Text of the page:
686 F.2d 286, reversed and remanded.

STEVENS, J., delivered the opinion of the Court, in which BRENNAN, WHITE, MARSHALL, and BLACKMUN, JJ., joined. BRENNAN, J., filed a concurring opinion, in which MARSHALL, J., joined, post, p. 32. O'CONNOR,

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J., filed an opinion concurring in the judgment, in which BURGER, C.J., and POWELL and REHNQUIST, JJ., joined, post, p. 32.

STEVENS, J., lead opinion

JUSTICE STEVENS delivered the opinion of the Court.

At issue in this case is the validity of an exclusive contract between a hospital and a firm of anesthesiologists. We must decide whether the contract gives rise to a per se violation of § 1 of the Sherman Act1 because every patient undergoing

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surgery at the hospital must use the services of one firm of anesthesiologists, and, if not, whether the contract is nevertheless illegal because it unreasonably restrains competition among anesthesiologists.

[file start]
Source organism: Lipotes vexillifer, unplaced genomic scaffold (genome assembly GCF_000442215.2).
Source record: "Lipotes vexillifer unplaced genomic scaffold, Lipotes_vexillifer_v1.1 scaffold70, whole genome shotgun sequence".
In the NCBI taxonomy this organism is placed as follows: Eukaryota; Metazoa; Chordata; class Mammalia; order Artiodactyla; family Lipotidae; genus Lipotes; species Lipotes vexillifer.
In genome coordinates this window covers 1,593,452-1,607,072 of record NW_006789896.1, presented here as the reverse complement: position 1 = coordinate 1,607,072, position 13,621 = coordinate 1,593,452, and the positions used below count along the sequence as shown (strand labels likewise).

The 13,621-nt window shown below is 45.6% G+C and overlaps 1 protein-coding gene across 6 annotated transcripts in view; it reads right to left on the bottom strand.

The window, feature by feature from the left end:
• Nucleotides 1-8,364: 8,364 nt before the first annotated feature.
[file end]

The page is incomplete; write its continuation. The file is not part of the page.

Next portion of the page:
In July, 1977, respondent Edwin G. Hyde, a board-certified anesthesiologist, applied for admission to the medical staff of East Jefferson Hospital. The credentials committee and the medical staff executive committee recommended approval, but the hospital board denied the application because the hospital was a party to a contract providing that all anesthesiological services required by the hospital's patients would be performed by Roux & Associates, a professional medical corporation. Respondent then commenced this action seeking a declaratory judgment that the contract is unlawful and an injunction ordering petitioners to appoint him to the hospital staff.2 After trial, the District Court denied relief, finding that the anticompetitive consequences of the Roux contract were minimal, and outweighed by benefits in the form of improved patient care. 513 F.Supp. 532 (ED La.1981). The Court of Appeals reversed because it was persuaded that the contract was illegal "per se." 686 F.2d 286 (CA5 1982). We granted certiorari, 460 U.S. 1021 (1983), and now reverse.


In February, 1971, shortly before East Jefferson Hospital opened, it entered into an "Anesthesiology Agreement" with Roux & Associates (Roux), a firm that had recently [104 S.Ct. 1555] been organized by Dr. Kermit Roux. The contract provided that any anesthesiologist designated by Roux would be admitted to the hospital's medical staff. The hospital agreed to